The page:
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Eric, Arkamaic has been leading you through this and posted a good link, so I only have a couple of comments.

The cycling process takes 2 to 8 weeks no matter how you do it. It is a natural biological process that occurs in every aquarium once ammonia is introduced. The time depends upon several things, but there are some constants. The ammonia "spike" (which is when ammonia is at its highest level) occurs between the 5 and 8 day after ammonia is first introduced into the tank. The nitrite spike occurs after the ammonia has spiked, and is another 3 to 5 days. Once you have readings of "0" for both ammonia and nitrite, and consecutively for several days, you can consider the tank is cycled for the bioload then in it.

Ammonia must be introduced into the tank to start the process, and it must continue to occur (be introduced) every day. The bacteria that do the converting of ammonia to nitrite and then nitrite to nitrate require "food" which is the ammonia for the nitrosomonas bacteria and nitrite for the nitrobacter bacteria. If their "food' decreases, they will die off accordingly, and if it increases, they will multiply (slowly) to handle it.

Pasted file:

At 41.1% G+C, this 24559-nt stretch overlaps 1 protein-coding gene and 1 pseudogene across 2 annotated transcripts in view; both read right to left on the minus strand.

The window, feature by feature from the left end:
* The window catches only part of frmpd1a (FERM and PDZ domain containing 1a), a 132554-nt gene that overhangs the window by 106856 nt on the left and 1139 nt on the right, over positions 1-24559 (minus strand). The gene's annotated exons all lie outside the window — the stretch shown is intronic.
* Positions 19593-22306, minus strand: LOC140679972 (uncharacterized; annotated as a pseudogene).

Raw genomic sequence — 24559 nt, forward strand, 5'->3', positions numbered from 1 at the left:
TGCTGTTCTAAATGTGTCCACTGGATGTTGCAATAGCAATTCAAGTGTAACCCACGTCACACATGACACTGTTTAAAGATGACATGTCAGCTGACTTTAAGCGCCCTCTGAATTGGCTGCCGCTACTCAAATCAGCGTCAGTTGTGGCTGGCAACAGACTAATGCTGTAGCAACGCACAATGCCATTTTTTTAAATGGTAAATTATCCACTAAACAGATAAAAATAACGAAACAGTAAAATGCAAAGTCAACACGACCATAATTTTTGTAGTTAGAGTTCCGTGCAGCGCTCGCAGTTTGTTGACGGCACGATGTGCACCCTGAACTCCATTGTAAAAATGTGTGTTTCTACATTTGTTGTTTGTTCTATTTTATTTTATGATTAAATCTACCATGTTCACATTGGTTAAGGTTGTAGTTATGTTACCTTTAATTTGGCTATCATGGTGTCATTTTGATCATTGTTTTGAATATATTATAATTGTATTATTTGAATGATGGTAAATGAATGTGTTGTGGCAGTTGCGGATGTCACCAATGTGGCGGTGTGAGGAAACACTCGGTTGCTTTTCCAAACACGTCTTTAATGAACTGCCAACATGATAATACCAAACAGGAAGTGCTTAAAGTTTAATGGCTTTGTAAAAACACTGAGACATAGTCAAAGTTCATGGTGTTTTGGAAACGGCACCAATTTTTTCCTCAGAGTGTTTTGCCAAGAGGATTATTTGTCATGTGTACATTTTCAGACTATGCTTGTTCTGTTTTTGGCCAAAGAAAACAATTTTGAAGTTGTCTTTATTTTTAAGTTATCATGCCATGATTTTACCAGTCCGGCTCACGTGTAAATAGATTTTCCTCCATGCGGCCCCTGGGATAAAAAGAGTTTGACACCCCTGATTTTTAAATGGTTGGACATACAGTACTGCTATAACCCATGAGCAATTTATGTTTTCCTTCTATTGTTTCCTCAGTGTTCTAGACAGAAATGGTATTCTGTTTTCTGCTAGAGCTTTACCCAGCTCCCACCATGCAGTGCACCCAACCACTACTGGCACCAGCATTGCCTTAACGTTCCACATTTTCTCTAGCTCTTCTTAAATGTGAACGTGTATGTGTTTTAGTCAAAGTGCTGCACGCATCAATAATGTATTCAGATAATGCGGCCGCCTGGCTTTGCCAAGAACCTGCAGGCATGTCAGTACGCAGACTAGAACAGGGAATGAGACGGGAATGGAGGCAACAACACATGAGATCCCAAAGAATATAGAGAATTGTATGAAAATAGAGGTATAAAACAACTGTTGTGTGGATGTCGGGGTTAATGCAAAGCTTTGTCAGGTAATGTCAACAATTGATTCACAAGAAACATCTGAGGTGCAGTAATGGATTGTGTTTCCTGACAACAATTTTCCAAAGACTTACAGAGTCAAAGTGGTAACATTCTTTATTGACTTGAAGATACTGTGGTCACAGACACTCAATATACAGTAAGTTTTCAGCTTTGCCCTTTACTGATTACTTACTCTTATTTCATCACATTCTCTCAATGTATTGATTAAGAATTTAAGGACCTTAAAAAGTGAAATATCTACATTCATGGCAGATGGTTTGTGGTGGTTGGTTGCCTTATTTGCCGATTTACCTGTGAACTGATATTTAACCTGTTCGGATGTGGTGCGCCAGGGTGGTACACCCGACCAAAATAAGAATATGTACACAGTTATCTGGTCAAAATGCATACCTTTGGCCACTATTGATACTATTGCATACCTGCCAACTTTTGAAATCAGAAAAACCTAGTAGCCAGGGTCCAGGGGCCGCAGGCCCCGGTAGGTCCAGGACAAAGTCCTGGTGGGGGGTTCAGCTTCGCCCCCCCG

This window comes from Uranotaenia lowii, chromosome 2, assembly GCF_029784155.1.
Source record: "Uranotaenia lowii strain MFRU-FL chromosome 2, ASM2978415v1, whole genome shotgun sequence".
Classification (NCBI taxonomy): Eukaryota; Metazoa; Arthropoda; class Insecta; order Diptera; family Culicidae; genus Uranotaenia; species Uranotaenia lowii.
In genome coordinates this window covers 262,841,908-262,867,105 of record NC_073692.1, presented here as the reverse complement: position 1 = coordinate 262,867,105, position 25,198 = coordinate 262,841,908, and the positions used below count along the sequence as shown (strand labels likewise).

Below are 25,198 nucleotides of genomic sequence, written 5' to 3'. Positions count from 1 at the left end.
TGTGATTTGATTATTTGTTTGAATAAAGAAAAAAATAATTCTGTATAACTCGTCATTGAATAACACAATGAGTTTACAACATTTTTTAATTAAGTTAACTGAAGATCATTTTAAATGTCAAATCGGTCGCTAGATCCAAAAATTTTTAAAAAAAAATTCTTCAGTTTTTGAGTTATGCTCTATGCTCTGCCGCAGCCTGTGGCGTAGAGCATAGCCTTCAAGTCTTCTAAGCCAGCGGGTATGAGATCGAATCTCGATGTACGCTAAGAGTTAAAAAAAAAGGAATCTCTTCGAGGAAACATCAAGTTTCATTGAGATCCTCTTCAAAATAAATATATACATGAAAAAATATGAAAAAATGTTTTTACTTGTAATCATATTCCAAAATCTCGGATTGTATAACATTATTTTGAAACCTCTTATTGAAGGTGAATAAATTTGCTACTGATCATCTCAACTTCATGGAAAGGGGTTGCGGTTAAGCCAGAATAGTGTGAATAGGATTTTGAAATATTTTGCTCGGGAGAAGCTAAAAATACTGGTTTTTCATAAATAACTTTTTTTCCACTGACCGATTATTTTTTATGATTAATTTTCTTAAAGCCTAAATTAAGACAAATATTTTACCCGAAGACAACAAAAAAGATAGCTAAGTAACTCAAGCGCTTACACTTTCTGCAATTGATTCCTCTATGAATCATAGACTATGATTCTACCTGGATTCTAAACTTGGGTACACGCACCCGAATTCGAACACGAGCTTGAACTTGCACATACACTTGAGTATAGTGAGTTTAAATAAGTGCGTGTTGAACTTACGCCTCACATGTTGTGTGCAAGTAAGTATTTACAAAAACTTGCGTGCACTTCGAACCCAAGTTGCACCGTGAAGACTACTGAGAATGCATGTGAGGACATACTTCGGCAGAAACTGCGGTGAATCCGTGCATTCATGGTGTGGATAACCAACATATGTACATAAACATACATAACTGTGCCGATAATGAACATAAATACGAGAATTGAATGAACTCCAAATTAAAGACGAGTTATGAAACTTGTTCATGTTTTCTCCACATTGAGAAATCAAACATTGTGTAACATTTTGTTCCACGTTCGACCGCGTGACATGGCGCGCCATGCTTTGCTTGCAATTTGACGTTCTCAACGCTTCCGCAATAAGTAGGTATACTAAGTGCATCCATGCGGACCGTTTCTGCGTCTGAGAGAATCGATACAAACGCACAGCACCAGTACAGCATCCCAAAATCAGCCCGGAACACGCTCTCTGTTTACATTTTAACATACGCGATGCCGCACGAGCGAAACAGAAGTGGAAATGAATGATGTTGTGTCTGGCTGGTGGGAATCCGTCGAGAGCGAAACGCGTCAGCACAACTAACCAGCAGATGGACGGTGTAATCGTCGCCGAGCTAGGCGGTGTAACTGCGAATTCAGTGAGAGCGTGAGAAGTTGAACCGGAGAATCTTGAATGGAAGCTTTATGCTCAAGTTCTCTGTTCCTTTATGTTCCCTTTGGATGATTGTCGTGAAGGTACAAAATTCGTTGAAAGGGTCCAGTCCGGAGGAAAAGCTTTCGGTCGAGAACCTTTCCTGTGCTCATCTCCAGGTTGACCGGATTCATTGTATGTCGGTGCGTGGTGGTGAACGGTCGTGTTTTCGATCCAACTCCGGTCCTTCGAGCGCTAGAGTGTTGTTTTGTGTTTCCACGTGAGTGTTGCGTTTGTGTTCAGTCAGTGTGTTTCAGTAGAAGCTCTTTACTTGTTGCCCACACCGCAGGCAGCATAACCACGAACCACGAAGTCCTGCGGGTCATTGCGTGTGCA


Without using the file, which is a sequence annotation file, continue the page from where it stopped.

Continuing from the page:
The above is always the process. Putting in one or two small hardy fish is one way to introduce ammonia because fish constantly produce ammonia by respiration and from their waste. Once ammonia is present, the nitrosomonas bacteria will appear, and after a few days when they have caused nitrite to occur, the nitrobacter bacteria will appear. Just letting the tank sit with nothing in it will not start the cycle; however, this is good to do for a day or two because it allows you to ascertain there are no water leaks, the heater and filter are operating correctly, etc.

What is the pH of your tap water (which is what you use in the aquarium I'm assuming)? This can have some effect on the cycling in terms of the fish stress, but the cycling process occurs as set out above no matter what the pH is.

Byron Hosking, BMus, MA
Vancouver, BC, Canada

The aquarist is one who must learn the ways of the biologist, the chemist, and the veterinarian. [unknown source]

Something we all need to remember: The fish you've acquired was quite happy not being owned by you, minding its own business. If you’re going to take it under your wing then you’re responsible for it. Every aspect of its life is under your control, from water quality and temperature to swimming space. [Nathan Hill in PFK]